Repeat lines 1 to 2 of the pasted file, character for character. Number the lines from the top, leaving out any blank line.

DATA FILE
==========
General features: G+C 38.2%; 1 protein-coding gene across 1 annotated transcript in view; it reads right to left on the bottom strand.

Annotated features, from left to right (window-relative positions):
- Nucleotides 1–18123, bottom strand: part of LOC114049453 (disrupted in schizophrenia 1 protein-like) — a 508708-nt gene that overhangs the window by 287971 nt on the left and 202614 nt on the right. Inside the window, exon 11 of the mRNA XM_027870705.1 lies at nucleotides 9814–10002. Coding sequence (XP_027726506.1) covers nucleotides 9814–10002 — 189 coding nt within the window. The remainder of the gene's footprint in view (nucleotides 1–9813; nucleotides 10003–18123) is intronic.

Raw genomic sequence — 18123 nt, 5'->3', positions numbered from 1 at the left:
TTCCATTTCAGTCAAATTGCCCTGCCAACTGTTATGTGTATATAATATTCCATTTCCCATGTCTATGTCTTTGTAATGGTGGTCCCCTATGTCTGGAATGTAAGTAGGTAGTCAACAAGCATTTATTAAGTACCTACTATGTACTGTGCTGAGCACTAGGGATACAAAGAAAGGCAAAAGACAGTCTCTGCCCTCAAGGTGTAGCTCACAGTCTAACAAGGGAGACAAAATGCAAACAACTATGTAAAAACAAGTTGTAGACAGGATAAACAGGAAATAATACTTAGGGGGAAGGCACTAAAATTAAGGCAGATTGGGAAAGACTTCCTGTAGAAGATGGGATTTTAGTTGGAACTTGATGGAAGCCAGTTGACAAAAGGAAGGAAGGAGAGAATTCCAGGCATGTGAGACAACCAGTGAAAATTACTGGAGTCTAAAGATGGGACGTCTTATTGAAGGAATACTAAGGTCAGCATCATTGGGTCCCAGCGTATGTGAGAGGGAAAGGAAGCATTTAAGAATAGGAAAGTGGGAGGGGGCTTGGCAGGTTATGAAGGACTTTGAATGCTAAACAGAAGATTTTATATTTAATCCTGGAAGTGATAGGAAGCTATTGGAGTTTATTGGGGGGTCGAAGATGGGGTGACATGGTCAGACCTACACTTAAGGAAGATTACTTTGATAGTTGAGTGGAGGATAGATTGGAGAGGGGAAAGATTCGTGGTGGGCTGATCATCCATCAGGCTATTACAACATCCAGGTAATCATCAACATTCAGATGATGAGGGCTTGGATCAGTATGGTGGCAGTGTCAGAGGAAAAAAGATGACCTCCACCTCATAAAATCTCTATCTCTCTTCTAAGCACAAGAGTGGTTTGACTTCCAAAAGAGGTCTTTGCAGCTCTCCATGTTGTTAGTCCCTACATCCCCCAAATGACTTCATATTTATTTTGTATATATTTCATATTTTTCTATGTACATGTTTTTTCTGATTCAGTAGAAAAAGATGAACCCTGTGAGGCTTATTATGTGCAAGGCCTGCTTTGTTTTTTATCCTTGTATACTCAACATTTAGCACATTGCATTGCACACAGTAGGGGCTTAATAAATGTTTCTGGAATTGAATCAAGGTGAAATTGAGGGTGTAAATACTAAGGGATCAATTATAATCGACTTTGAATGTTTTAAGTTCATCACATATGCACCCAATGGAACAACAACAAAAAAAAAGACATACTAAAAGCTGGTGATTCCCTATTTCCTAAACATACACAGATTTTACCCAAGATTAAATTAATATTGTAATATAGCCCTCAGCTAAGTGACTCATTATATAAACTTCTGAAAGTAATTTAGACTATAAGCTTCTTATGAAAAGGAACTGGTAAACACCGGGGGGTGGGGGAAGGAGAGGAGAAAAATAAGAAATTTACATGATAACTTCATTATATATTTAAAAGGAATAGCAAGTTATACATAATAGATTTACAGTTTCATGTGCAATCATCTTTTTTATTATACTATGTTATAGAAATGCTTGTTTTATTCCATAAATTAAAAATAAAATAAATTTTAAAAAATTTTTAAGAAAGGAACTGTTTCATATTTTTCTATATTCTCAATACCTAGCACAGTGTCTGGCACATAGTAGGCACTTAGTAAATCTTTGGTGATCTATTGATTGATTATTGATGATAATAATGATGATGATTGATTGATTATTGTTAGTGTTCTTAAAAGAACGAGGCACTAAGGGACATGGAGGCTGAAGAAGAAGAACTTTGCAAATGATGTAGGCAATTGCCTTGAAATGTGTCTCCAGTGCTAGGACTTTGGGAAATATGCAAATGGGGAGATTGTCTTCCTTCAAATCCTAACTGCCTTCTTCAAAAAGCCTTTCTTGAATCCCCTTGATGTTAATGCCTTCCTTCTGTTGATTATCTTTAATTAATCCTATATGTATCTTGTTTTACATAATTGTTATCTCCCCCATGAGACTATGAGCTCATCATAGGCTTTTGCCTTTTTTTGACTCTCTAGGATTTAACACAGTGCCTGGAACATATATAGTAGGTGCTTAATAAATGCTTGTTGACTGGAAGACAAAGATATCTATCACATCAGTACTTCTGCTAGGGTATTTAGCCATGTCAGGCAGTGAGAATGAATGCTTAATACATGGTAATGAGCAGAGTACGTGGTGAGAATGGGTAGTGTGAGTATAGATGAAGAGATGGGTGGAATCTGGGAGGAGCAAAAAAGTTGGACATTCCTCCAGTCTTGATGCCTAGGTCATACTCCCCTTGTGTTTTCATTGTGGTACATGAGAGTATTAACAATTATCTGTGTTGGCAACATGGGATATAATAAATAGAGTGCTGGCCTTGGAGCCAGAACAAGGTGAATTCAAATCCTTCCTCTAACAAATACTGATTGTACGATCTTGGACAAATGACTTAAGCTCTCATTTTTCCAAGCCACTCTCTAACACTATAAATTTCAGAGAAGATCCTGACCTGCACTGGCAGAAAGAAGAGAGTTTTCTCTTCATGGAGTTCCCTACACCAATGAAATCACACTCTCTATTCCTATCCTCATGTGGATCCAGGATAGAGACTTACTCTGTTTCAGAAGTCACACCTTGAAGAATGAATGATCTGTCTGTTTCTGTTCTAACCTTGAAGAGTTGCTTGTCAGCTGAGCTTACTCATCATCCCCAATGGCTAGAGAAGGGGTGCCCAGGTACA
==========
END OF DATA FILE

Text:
General features: G+C 38.2%; 1 protein-coding gene across 1 annotated transcript in view; it reads right to left on the bottom strand.

Annotated features, from left to right (window-relative positions):